the fluid-dynamical situation around the lips,37
the resonance characteristics of the instrument, tone loudness, etc. Also, the author has persisted in one-dimensional models (outward-striking lip and upward-striking lip) to focus on their fundamental aspects. A more comprehensive explanation on the self-oscillation of brass player's lips might be obtained if we took more flexible two-dimensional lip models15,16,19
or two-mass vocal-cord models25,26
into proper consideration. Nevertheless, within the scope of the above discussions we may conclude that the self-oscillation in brass instruments varies from the outward-striking oscillation to the upward-striking oscillation with ascending tone mode.
The acoustical behavior of brass player's lips was investigated in experiments on four types of acoustical systems : lip-driven pipes without a mouthpiece, a non resonant tube with a mouthpiece, resonant tubes with a mouthpiece, and real brass instruments. The prime question was whether the player's lips self-oscillate in an outward-striking mode or in an upward-striking mode. Measurement of the strain of the vibrating upper lip instead of the particle velocity near the lips was carried out because of practicality and ease of strain detection under playing conditions. The phase difference between the mouthpiece pressure and the lip displacement was derived from the pressure-strain phase difference and was calibrated from the near-field pressure of a vibrating convex diaphragm on which a strain gauge was secured. Postulating that this phase difference changes in a manner similar to the input impedance phase around the passive resonance of the system, a negative / positive value for this phase difference suggests outward-striking / upward-striking oscillation of the lips.
The experimental results revealed the following:
(1) Larger lip-driven pipes support both outward-striking and upward-striking oscillations because of lip's high flexibility to form various embouchures. However, a small lip-driven pipe hardly supports the outward-striking oscillation.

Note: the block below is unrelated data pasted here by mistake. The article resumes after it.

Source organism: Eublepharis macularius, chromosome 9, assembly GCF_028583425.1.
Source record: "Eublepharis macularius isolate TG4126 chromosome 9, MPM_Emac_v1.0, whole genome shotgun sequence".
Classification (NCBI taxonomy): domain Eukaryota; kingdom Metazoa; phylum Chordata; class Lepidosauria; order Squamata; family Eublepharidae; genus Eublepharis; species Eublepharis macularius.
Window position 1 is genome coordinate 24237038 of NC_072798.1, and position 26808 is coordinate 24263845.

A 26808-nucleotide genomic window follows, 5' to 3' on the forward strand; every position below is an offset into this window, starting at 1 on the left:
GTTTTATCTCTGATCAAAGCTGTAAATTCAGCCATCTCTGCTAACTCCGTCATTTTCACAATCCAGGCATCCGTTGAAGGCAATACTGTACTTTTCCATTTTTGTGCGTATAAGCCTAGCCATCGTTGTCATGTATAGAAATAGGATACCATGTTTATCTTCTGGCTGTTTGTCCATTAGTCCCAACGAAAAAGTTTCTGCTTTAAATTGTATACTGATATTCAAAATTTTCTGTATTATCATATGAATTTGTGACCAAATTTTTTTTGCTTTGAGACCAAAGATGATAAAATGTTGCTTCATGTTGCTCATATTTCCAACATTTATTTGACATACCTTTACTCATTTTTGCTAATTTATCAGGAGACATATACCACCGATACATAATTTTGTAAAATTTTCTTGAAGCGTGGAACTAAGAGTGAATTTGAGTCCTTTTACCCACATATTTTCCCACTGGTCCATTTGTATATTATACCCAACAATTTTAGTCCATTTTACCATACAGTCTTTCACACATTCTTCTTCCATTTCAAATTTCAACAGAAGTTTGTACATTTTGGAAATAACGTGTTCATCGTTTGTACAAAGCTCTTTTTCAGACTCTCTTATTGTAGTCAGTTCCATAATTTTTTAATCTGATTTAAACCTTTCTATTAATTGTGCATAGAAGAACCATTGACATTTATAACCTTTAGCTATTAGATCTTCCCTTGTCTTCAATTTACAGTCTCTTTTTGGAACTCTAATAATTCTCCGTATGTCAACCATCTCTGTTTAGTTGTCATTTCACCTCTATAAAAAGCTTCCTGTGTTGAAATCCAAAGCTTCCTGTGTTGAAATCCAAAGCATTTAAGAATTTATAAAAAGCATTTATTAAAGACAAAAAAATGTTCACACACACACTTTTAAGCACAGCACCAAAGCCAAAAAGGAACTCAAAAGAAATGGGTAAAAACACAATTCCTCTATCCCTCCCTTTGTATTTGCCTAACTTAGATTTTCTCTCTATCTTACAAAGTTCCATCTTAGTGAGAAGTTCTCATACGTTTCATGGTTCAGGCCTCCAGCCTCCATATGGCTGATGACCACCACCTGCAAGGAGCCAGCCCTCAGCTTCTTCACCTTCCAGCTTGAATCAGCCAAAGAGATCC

(2) Mouthpiece-non resonant tube systems almost support the outward-striking oscillation over a wide frequent range. The behavior of the buzzing lips seems to be reflected by this acoustical system.
(3) Mouthpiece-resonant tube systems totally support the outward-striking oscillation. These systems have a much wider frequency bandwidth of resonance than lip-driven pipes without a mouthpiece do.
(4) The French horn exhibits the outward-striking oscillation for the lowest (second) mode and the upward-striking oscillation for other higher modes. In the trumpet the second and fourth mode tones are sustained by the former and the latter, respectively, and both are mixed for the third mode oscillation.
The resonance frequency was calculated and compared with the sounding frequency for the reconfirmation of the above results (1) and (3). This result, which indicates that the outward-striking/upward-striking oscillation occurs above/below the resonance, demonstrated the reliability of the phase-difference measurement method. Moreover, the hypothesis of a player's mouth-mouthpiece cavity coupling in the lowest mode plausibly explained the wide resonance bandwidth mentioned in (3). This hypothesis may be justified by the negligible magnitude of the lip-opening impedance compared with the tube input impedance.5,24
A strong correlation was seen between the oscillation regime and the waveform in the French horn and trumpet : The mouthpiece pressure of low-pitch notes, particularly of the second mode tone, is very non sinusoidal and sustained by the outward-striking oscillation; that of higher-pitch notes is more sinusoidal and sustained by the upward-striking oscillation. We believe that the oscillation regime and waveform regime transitions depend on the magnitude of the lip-opening impedance. If this impedance is negligible in comparison with the input impedance of the instrument as seen from the player's mouth, cavity coupling between player's mouth and mouthpiece cup will occur and yield a capacitive input impedance that favors the outward-striking oscillation. This situation is very similar to the above item (3).